If you want to craft your own distinct look with the X-T3, it’s probably best to shoot with the X-T3’s log setting, known as Fuji Log or F-Log. You can then apply any of three Fuji-supplied LUTs (one of them is Eterna) in editing or apply other creative LUTs afterward. I found that the using F-Log, the camera seems to have between 12 and 13 stops of dynamic range, not as much DR as our C200, which is rated at up to 13 stops when shooting XF-AVC/.MP4 and up to 15 stops when shooting Cinema RAW Light.
But for a relatively low-cost mirrorless camera, an honest 12 to 13 stops of DR is quite good.
The Bottom Line
If you examine the specs, you may notice the X-T3 lacks some important features found on other mirrorless models. However, it has impressed me after shooting with it on half a dozen client shoots over the past three months. So here’s my take on the camera:
- It’s not full frame: The Fujifilm X-T3 uses an APS-C/S35mm-size imager, which is my favorite imager size (for its depth of field and field of view characteristics). However, it’s not as large as a full-frame sensor, which is found on the Sony a7 series line and others. But the X-T3’s sensor is quite a bit larger than the Micro Four Thirds sensors used in Panasonic Lumix GH5/S cameras. For me, full frame can be useful for stills but not as much for video capture. In fact, it can make your DOF too shallow at wider apertures and longer focal lengths. In my opinion, full frame is an overrated and unnecessary feature for video shooting.
- It lacks IBIS: The X-T3 lacks an in-body image stabilization system (IBIS) like the one found on its larger Fuji X-H1 sibling. So I bought two Fujifilm lenses: the XF18-55mmF2.8-4.0 OIS zoom (which has lens IS) and the XF16mmF1.4 WR prime lens (which lacks lens IS). I did find the IS on the zoom reduced micro jitters. However, since I only shoot with the X-T3 on a gimbal, slider/motion control or tripod, I don’t need to shoot handheld. So, it wasn’t an issue for me. And for most pros, IBIS is nice to have but not essential.
- It lacks other pro video features: You might notice the X-T3 doesn’t have a number of features, like internal ND, XLRs, Time Code i/o or Internal 4:2:2 recording. That’s because it’s a mirrorless camera, not a professional video camera. It does include pro features like two-stage zebra indicators, F-Log and 400Mbps 10-bit HEVC. However, that’s why I categorize it as a backup/B/gimbal camera. And for $1,500, it’s an excellent value.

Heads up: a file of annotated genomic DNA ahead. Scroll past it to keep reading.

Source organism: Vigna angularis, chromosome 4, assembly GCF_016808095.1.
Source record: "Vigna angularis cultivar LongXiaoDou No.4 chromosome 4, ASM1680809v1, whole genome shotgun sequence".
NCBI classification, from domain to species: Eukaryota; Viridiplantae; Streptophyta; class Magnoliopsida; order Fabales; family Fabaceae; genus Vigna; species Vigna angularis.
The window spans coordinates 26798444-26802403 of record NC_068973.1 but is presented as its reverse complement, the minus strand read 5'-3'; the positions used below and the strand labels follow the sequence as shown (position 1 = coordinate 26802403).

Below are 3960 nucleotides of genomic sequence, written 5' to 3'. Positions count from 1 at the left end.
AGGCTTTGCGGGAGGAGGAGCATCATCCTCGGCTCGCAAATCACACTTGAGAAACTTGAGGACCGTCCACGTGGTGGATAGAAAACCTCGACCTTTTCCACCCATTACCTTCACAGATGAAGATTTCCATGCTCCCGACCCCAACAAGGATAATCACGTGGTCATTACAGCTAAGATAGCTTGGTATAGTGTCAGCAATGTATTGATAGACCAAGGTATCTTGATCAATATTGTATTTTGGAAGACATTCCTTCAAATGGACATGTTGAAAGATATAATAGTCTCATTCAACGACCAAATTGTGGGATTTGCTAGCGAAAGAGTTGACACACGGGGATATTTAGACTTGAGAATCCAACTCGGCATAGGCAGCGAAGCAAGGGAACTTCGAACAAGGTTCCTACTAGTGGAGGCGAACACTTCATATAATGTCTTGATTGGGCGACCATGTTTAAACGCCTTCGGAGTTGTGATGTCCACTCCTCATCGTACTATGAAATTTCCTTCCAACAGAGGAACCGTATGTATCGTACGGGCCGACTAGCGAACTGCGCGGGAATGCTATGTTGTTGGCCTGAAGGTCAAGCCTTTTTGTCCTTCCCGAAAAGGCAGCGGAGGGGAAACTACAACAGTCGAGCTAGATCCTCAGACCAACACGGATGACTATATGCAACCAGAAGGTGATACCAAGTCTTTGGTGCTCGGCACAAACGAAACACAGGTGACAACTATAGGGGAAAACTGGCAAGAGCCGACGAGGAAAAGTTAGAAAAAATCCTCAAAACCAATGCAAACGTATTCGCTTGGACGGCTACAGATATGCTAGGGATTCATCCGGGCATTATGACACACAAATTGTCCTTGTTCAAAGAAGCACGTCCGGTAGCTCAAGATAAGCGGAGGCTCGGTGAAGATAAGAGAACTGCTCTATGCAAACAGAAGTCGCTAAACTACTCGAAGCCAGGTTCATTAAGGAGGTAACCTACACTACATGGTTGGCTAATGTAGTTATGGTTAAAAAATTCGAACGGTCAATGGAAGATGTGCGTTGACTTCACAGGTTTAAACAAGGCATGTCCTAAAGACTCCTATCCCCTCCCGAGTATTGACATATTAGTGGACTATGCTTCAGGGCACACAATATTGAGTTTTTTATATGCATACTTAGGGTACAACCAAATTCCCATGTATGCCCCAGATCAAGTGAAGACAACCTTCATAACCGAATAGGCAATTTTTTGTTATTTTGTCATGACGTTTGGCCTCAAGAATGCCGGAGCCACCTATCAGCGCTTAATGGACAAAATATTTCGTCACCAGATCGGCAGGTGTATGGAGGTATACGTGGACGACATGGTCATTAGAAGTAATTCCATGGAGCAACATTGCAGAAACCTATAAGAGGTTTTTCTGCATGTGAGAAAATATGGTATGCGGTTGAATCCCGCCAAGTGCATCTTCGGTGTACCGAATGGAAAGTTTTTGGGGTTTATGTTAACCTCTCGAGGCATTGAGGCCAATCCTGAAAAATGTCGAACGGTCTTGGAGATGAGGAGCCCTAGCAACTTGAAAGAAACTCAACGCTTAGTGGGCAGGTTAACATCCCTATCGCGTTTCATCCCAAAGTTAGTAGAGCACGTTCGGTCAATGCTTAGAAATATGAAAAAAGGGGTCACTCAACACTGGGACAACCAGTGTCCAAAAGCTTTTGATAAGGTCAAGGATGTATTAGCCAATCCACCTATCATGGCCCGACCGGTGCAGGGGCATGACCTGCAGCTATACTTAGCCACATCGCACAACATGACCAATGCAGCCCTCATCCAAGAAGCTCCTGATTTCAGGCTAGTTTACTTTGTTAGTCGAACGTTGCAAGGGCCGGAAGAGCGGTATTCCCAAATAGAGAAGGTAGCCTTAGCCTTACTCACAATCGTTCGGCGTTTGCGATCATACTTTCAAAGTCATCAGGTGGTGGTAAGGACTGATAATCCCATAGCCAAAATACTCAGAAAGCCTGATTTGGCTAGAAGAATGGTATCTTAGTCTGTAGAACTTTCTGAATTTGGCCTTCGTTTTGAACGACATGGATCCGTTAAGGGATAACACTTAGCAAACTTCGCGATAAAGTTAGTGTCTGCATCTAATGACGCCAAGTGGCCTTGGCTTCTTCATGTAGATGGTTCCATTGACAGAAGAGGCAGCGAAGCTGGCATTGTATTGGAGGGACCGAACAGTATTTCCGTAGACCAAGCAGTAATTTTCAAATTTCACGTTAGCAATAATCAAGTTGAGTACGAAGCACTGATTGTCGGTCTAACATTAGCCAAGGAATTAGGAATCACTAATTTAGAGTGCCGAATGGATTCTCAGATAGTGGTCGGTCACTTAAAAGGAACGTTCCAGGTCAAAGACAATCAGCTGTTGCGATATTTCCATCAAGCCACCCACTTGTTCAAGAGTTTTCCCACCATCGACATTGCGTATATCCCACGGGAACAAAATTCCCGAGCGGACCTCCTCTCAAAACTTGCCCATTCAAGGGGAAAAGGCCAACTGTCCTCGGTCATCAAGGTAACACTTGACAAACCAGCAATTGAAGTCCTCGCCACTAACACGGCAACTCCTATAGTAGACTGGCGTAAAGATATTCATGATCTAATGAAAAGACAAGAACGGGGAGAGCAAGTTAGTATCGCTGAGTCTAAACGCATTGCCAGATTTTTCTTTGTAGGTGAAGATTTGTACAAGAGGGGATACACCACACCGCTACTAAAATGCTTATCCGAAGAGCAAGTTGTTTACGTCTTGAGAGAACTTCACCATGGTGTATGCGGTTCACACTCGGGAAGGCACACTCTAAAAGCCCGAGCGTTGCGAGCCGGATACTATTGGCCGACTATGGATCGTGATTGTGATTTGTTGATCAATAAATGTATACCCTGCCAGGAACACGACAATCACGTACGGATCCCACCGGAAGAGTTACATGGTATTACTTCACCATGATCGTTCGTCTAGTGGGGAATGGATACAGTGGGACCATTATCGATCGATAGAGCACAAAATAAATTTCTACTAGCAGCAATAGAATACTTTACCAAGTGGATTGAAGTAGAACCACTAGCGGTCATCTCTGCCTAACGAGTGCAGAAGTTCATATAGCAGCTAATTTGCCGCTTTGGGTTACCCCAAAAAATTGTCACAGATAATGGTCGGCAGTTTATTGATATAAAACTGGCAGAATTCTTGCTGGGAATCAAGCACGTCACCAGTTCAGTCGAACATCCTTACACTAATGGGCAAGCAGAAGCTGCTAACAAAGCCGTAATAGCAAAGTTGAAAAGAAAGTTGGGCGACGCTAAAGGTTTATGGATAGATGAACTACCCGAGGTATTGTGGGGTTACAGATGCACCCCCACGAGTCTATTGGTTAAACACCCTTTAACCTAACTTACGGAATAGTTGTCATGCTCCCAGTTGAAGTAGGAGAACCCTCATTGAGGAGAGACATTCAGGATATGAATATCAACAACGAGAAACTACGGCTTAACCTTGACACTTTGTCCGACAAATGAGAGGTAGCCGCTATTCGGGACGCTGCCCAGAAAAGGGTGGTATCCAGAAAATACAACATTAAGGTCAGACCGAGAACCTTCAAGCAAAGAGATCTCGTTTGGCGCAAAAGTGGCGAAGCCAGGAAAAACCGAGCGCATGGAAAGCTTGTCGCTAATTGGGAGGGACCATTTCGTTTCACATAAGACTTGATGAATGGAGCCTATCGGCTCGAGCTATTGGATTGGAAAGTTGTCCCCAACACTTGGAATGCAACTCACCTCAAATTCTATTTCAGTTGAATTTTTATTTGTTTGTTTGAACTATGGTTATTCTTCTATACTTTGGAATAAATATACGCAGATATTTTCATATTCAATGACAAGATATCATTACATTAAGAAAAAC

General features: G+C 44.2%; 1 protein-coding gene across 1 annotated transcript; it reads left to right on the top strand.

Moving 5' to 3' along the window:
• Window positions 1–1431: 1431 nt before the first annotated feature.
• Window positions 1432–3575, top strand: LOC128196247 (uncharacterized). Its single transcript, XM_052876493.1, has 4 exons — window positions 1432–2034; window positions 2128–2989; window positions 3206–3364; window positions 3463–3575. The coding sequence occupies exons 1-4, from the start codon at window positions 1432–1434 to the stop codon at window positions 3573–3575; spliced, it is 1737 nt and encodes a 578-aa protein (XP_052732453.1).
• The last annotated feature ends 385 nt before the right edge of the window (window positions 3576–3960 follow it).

- Compared to the Blackmagic Design Pocket Cinema Camera 4K: Some have compared the X-T3 to the Blackmagic Design Pocket Cinema Camera 4K. However, the Blackmagic model doesn’t shoot high-resolution stills. It’s a camera that’s aimed at a different user. For me, I found the X-T3 very versatile since it shoots very good-quality still and video.
- Better battery life: The battery life is too short on the X-T3: just 35 to 45 minutes per battery. (The Canon C200 can shoot four to five hours on one battery.) But the optional Fujifilm VG-XT3 battery grip lets you use two additional batteries to the internal battery recording time, for about two hours of shooting time.
- Satisfied clients: My clients love the footage shot with the X-T3, which looks similar to footage shot on far more expensive, larger and heavier cameras. With good lighting, the X-T3 can capture images with extraordinary fidelity, rivaling and at times even surpassing the images we capture in Cinema RAW Light on the C200, a camera that costs five times as much. And while the X-T3 is far from perfect, it’s a superb tool and a great value for the relatively low cost. In my view, there’s no other APS-C camera on the market that rivals it in features and image quality.